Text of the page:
One does not need to be schooled in eastern philosophy in order to notice the counter-productiveness of many things we do. One of them is owning things. I recently watched a video on this topic, which got me thinking not only about my experiences gained during my time in the US, but also about how our intuitive, system-one approaches to fulfilling our personal goals read like a repetitive column under the rubric “law of unintended consequences: this just in”.
The core message of the video is that what many people strive for is freedom, which encompasses the freedom of choice. A standard answer to the freedom of choice in pretty much all industrialised countries (and not just them) is owning stuff. But owning stuff does not necessarily increase once freedom of choice; most frequently it does the opposite, it bogs us down.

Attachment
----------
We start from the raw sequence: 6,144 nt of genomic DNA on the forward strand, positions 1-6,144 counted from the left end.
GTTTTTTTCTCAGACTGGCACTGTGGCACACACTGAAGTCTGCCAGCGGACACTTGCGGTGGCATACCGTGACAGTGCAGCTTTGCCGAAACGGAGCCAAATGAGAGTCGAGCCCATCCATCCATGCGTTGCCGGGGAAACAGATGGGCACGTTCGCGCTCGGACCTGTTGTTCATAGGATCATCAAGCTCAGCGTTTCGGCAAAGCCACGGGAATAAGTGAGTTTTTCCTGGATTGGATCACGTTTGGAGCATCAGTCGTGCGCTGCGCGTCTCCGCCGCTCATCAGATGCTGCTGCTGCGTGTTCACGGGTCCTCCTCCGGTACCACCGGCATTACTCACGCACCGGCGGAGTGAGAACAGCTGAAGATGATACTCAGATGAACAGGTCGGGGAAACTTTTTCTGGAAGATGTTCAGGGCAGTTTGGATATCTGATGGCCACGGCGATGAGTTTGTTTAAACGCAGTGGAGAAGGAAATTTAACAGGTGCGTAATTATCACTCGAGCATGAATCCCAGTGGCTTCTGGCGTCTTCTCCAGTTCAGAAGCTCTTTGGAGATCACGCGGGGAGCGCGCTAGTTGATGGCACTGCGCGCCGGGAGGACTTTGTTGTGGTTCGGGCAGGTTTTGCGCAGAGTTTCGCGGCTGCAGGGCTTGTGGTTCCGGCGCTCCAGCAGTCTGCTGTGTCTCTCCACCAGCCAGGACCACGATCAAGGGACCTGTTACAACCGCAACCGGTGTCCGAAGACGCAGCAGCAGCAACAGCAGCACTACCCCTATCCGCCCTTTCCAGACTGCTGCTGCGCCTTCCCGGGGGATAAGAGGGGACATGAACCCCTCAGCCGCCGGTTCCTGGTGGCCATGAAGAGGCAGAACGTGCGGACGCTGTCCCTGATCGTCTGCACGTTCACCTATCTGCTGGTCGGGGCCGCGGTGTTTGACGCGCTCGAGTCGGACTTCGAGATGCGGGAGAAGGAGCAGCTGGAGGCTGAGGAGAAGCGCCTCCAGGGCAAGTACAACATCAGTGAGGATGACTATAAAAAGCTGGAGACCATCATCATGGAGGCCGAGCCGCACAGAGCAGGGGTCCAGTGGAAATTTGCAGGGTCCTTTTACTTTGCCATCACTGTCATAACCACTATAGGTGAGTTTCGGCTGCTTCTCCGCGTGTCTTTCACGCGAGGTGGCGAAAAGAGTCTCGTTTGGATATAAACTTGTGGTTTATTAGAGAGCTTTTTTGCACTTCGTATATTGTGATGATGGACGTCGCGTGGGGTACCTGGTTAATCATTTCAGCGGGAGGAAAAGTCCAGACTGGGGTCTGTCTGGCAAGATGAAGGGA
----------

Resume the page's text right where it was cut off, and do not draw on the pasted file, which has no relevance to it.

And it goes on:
In his talk, Adam Baker walks the listener through the main reasons of why this is so: the opportunity cost of earning the money for getting stuff. I’d ad the opportunity cost of having the cost (cleaning, maintenance, updating, …), but I concur that earning the money for buying stuff is a major shackle. Things get even worse when loans are available, then we extend the opportunity cost of earning the money into the future. We surrender freedom of choice in the future by gaining -illusive- freedom of choice in the here and now. In other words, we become hostages of our desire for freedom.
I know this insight is as old as philosophy itself, but it is definitely worth revisiting.